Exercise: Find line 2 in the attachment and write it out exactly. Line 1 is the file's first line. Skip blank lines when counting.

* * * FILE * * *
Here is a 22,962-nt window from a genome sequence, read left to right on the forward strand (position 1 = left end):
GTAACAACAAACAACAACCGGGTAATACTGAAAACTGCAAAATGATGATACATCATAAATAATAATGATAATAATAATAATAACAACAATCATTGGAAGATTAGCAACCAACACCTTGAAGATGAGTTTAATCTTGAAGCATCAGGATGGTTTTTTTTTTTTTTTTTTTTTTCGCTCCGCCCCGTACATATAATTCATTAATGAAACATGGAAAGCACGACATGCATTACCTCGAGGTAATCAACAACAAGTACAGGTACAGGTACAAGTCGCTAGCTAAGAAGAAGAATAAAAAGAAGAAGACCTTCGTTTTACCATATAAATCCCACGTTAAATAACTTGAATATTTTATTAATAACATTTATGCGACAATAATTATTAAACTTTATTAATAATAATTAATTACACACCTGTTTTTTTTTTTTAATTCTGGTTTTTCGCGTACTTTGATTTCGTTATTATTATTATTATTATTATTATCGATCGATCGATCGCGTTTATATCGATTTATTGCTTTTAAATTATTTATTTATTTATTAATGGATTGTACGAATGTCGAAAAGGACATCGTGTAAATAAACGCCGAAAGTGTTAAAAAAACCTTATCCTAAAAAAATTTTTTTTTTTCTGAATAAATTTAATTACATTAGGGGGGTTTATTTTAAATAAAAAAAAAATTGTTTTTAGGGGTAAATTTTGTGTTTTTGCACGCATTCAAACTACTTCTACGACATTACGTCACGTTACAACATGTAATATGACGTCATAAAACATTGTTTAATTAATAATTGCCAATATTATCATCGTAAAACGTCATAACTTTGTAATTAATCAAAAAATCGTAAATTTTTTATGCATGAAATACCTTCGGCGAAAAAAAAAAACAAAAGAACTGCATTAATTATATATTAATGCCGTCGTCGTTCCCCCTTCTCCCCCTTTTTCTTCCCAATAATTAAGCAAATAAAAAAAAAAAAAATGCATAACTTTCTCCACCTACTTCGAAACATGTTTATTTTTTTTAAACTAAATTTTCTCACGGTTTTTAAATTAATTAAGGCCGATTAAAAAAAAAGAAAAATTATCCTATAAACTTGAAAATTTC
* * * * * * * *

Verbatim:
GTAACAACAAACAACAACCGGGTAATACTGAAAACTGCAAAATGATGATACATCATAAATAATAATGATAATAATAATAATAACAACAATCATTGGAAGATTAGCAACCAACACCTTGAAGATGAGTTTAATCTTGAAGCATCAGGATGGTTTTTTTTTTTTTTTTTTTTTTCGCTCCGCCCCGTACATATAATTCATTAATGAAACATGGAAAGCACGACATGCATTACCTCGAGGTAATCAACAACAAGTACAGGTACAGGTACAAGTCGCTAGCTAAGAAGAAGAATAAAAAGAAGAAGACCTTCGTTTTACCATATAAATCCCACGTTAAATAACTTGAATATTTTATTAATAACATTTATGCGACAATAATTATTAAACTTTATTAATAATAATTAATTACACACCTGTTTTTTTTTTTTAATTCTGGTTTTTCGCGTACTTTGATTTCGTTATTATTATTATTATTATTATTATCGATCGATCGATCGCGTTTATATCGATTTATTGCTTTTAAATTATTTATTTATTTATTAATGGATTGTACGAATGTCGAAAAGGACATCGTGTAAATAAACGCCGAAAGTGTTAAAAAAACCTTATCCTAAAAAAATTTTTTTTTTTCTGAATAAATTTAATTACATTAGGGGGGTTTATTTTAAATAAAAAAAAAATTGTTTTTAGGGGTAAATTTTGTGTTTTTGCACGCATTCAAACTACTTCTACGACATTACGTCACGTTACAACATGTAATATGACGTCATAAAACATTGTTTAATTAATAATTGCCAATATTATCATCGTAAAACGTCATAACTTTGTAATTAATCAAAAAATCGTAAATTTTTTATGCATGAAATACCTTCGGCGAAAAAAAAAAACAAAAGAACTGCATTAATTATATATTAATGCCGTCGTCGTTCCCCCTTCTCCCCCTTTTTCTTCCCAATAATTAAGCAAATAAAAAAAAAAAAAATGCATAACTTTCTCCACCTACTTCGAAACATGTTTATTTTTTTTAAACTAAATTTTCTCACGGTTTTTAAATTAATTAAGGCCGATTAAAAAAAAAGAAAAATTATCCTATAAACTTGAAAATTTC